### Video Transcript

An athlete crosses a
30.0-meter-wide river by swimming perpendicular to the water current at a speed of
0.500 meters per second relative to the water. He reaches the opposite side at a
distance 75.0 meters downstream from his starting point. How fast is the water in the river
flowing with respect to the ground? What is the speed of the swimmer
with respect to a friend at rest on the bank of the river?

We want to solve in this exercise
for two things: first, the speed of the water in the river with respect to the
ground. We’ll call that 𝑣 sub 𝑤. Second, we want to solve for the
speed of the swimmer with respect to a stationary friend on the bank. We’ll call that speed 𝑣 sub
𝑠.
We’re told the river is
~~3.0~~
[30.0] meters wide and that the swimmer swims at 0.500 meters per
second relative to the water and also that he ends up at distance 75.0 meters
downstream from his starting point.
Let’s draw a diagram of this
situation to start our solution.

We have a river that’s 30.0 meters
wide. We can call that width 𝑤. Our swimmer sets out from the left
bank swimming at a speed we’ve called 𝑣 with respect to the water, where 𝑣 is
0.500 meters per second. If the river had no current, the
swimmer would end up on the opposite bank directly across from where he started. But there is a current in the river
moving with a speed we’ve called 𝑣 sub 𝑤. This affects the trajectory of the
swimmer so that the actual path he follows is a diagonal line. And he reaches the far shore at
distance we’ve called 𝑑 below the horizontal line of where he started. That distance is 75.0 meters. Knowing all this, we want to solve
for the current speed of the river.

If we were to zoom in on the
swimmer, we would see that there are two velocity vectors affecting the swimmer’s
motion: one we’ve called 𝑣, which is the swimmer’s self-powered motion across the
river; the other is the river current pushing the swimmer downstream. To solve for the speed of the
current, we want to remember an important fact about motion in multiple
directions. And that is that motion in
perpendicular directions is independent. In our case, this means we can
figure out how long it takes the swimmer to cross the river just by looking at the
swimmer’s own velocity 𝑣. That time to cross the river is
unaffected by 𝑣 sub 𝑤 because 𝑣 sub 𝑤 is acting perpendicular to 𝑣.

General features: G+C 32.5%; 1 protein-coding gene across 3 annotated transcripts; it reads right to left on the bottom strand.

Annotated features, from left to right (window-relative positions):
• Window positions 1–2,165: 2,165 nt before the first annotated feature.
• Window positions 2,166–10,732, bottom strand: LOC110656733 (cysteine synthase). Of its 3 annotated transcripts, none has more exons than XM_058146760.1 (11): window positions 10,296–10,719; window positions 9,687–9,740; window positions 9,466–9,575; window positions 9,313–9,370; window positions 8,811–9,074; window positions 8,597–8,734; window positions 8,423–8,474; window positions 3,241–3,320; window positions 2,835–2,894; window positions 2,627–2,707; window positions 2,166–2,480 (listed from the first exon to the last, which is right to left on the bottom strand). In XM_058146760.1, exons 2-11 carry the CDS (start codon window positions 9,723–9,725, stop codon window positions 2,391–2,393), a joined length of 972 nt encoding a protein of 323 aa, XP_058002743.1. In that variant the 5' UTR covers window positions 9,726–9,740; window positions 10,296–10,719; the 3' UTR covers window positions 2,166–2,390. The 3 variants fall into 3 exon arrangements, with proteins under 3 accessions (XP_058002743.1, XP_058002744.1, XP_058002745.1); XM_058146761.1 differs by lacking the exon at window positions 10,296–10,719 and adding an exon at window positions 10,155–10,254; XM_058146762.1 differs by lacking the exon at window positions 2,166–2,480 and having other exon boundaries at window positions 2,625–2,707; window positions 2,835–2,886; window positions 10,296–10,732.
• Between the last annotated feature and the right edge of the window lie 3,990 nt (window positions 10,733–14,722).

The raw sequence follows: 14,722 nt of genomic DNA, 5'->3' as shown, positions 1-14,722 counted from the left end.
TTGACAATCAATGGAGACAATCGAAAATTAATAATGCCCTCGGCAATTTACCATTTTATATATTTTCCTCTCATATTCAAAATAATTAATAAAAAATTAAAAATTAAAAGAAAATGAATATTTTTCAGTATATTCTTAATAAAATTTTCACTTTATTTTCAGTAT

If we recall that for a constant
speed, the speed is equal to the distance travelled divided by the time it took to
travel that distance, we can write that 𝑣 — the swimmer’s speed — is equal to 𝑤 —
the width of the river — divided by 𝑡 — the time it takes for the swimmer to cross
the river. That means that the time to cross
is equal to 𝑤 divided by 𝑣 or 30.0 meters divided by 0.500 meters per second,
which is equal to 60.0 seconds. That’s how long it takes the
swimmer to reach the other side. We can reuse this expression 𝑣
equals 𝑑 over 𝑡 now to solve for 𝑣 sub 𝑤. 𝑣 sub 𝑤, the speed of the
current, is equal to the distance downstream the swimmer ended up on the opposite
side divided by the total time it took to cross the river. 75.0 meters divided by 60.0 seconds
is equal to 1.25 meters per second. That’s how fast the current in the
river is flowing.

Then, we imagine that a friend of
the swimmer is standing still on shore and watching as the river is crossed. We want to solve for the speed of
the swimmer relative to that stationary friend. If we look back at a diagram of the
velocity vectors acting on the swimmer, we see that we can combine them to form a
net velocity vector, which we’ve called 𝑣 sub 𝑠. It’s the addition of 𝑣 and 𝑣 sub
𝑤 as vectors. 𝑣 sub 𝑠 is a speed. That is, it’s the magnitude of the
addition of 𝑣 and 𝑣 sub 𝑤. So to find 𝑣 sub 𝑠, we’ll take 𝑣
sub 𝑤, square it, add it to 𝑣 squared, and then take the square root of that
sum. When we plug in the given value for
𝑣 and the value for 𝑣 sub 𝑤 we solved for and enter this expression on our
calculator, we find that 𝑣 sub 𝑠, to three significant figures, is 1.35 meters per
second. That’s the speed of the swimmer
under the influence of the river current relative to a stationary observer on
shore.